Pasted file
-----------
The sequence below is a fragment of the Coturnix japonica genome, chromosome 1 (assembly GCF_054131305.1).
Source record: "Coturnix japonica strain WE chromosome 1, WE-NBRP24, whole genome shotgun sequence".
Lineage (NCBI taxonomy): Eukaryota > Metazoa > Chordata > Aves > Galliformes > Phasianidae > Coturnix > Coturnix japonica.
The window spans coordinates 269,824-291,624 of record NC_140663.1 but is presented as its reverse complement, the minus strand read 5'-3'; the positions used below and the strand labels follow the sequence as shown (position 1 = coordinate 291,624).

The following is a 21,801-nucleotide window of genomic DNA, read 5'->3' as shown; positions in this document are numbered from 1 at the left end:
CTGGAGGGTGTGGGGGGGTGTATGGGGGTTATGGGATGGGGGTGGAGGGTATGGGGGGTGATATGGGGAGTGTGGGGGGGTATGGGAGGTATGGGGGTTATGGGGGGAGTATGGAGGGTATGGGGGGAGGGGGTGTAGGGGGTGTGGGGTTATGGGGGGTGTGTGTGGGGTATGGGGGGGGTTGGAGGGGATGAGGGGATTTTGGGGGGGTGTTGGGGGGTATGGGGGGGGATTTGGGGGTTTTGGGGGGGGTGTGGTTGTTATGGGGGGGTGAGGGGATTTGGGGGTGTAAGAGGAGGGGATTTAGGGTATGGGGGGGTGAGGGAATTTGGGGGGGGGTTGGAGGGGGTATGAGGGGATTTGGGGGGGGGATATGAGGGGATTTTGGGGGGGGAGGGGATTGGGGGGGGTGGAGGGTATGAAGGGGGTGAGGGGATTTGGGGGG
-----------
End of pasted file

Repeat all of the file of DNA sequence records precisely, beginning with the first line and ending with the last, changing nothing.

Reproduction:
The sequence below is a fragment of the Coturnix japonica genome, chromosome 1 (assembly GCF_054131305.1).
Source record: "Coturnix japonica strain WE chromosome 1, WE-NBRP24, whole genome shotgun sequence".
Lineage (NCBI taxonomy): Eukaryota > Metazoa > Chordata > Aves > Galliformes > Phasianidae > Coturnix > Coturnix japonica.
The window spans coordinates 269,824-291,624 of record NC_140663.1 but is presented as its reverse complement, the minus strand read 5'-3'; the positions used below and the strand labels follow the sequence as shown (position 1 = coordinate 291,624).

The following is a 21,801-nucleotide window of genomic DNA, read 5'->3' as shown; positions in this document are numbered from 1 at the left end:
CTGGAGGGTGTGGGGGGGTGTATGGGGGTTATGGGATGGGGGTGGAGGGTATGGGGGGTGATATGGGGAGTGTGGGGGGGTATGGGAGGTATGGGGGTTATGGGGGGAGTATGGAGGGTATGGGGGGAGGGGGTGTAGGGGGTGTGGGGTTATGGGGGGTGTGTGTGGGGTATGGGGGGGGTTGGAGGGGATGAGGGGATTTTGGGGGGGTGTTGGGGGGTATGGGGGGGGATTTGGGGGTTTTGGGGGGGGTGTGGTTGTTATGGGGGGGTGAGGGGATTTGGGGGTGTAAGAGGAGGGGATTTAGGGTATGGGGGGGTGAGGGAATTTGGGGGGGGGTTGGAGGGGGTATGAGGGGATTTGGGGGGGGGATATGAGGGGATTTTGGGGGGGGAGGGGATTGGGGGGGGTGGAGGGTATGAAGGGGGTGAGGGGATTTGGGGGG